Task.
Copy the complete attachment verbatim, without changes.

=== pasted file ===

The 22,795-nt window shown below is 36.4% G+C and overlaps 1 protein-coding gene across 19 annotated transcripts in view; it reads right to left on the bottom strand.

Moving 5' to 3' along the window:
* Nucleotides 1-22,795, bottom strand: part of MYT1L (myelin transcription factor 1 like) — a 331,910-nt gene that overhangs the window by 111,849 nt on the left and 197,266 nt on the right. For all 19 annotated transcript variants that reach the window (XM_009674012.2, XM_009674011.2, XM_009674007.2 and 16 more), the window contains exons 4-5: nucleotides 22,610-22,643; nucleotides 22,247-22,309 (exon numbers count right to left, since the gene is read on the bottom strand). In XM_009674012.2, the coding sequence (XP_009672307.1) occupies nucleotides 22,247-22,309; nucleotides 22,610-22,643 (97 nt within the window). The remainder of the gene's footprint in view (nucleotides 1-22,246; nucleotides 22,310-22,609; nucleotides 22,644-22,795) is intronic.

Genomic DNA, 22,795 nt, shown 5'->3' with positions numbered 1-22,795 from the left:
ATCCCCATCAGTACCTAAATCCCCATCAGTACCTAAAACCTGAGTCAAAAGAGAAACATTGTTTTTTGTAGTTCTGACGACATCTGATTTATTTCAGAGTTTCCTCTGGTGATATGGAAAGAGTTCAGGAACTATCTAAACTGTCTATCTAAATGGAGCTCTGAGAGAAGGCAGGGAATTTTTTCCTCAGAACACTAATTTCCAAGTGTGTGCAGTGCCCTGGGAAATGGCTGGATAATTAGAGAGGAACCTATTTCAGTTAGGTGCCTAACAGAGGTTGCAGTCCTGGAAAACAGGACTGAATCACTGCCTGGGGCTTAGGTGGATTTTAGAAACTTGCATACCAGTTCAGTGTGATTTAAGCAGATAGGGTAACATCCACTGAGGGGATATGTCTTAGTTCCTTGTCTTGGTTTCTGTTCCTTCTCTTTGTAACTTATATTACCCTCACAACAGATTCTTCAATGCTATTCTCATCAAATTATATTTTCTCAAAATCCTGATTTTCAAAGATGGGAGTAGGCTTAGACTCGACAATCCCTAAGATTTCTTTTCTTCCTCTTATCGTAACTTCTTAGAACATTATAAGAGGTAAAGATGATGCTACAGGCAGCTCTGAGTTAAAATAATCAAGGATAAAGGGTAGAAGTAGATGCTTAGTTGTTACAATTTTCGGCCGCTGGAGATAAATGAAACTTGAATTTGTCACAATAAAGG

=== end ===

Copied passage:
The 22,795-nt window shown below is 36.4% G+C and overlaps 1 protein-coding gene across 19 annotated transcripts in view; it reads right to left on the bottom strand.

Moving 5' to 3' along the window:
* Nucleotides 1-22,795, bottom strand: part of MYT1L (myelin transcription factor 1 like) — a 331,910-nt gene that overhangs the window by 111,849 nt on the left and 197,266 nt on the right. For all 19 annotated transcript variants that reach the window (XM_009674012.2, XM_009674011.2, XM_009674007.2 and 16 more), the window contains exons 4-5: nucleotides 22,610-22,643; nucleotides 22,247-22,309 (exon numbers count right to left, since the gene is read on the bottom strand). In XM_009674012.2, the coding sequence (XP_009672307.1) occupies nucleotides 22,247-22,309; nucleotides 22,610-22,643 (97 nt within the window). The remainder of the gene's footprint in view (nucleotides 1-22,246; nucleotides 22,310-22,609; nucleotides 22,644-22,795) is intronic.

Genomic DNA, 22,795 nt, shown 5'->3' with positions numbered 1-22,795 from the left:
ATCCCCATCAGTACCTAAATCCCCATCAGTACCTAAAACCTGAGTCAAAAGAGAAACATTGTTTTTTGTAGTTCTGACGACATCTGATTTATTTCAGAGTTTCCTCTGGTGATATGGAAAGAGTTCAGGAACTATCTAAACTGTCTATCTAAATGGAGCTCTGAGAGAAGGCAGGGAATTTTTTCCTCAGAACACTAATTTCCAAGTGTGTGCAGTGCCCTGGGAAATGGCTGGATAATTAGAGAGGAACCTATTTCAGTTAGGTGCCTAACAGAGGTTGCAGTCCTGGAAAACAGGACTGAATCACTGCCTGGGGCTTAGGTGGATTTTAGAAACTTGCATACCAGTTCAGTGTGATTTAAGCAGATAGGGTAACATCCACTGAGGGGATATGTCTTAGTTCCTTGTCTTGGTTTCTGTTCCTTCTCTTTGTAACTTATATTACCCTCACAACAGATTCTTCAATGCTATTCTCATCAAATTATATTTTCTCAAAATCCTGATTTTCAAAGATGGGAGTAGGCTTAGACTCGACAATCCCTAAGATTTCTTTTCTTCCTCTTATCGTAACTTCTTAGAACATTATAAGAGGTAAAGATGATGCTACAGGCAGCTCTGAGTTAAAATAATCAAGGATAAAGGGTAGAAGTAGATGCTTAGTTGTTACAATTTTCGGCCGCTGGAGATAAATGAAACTTGAATTTGTCACAATAAAGG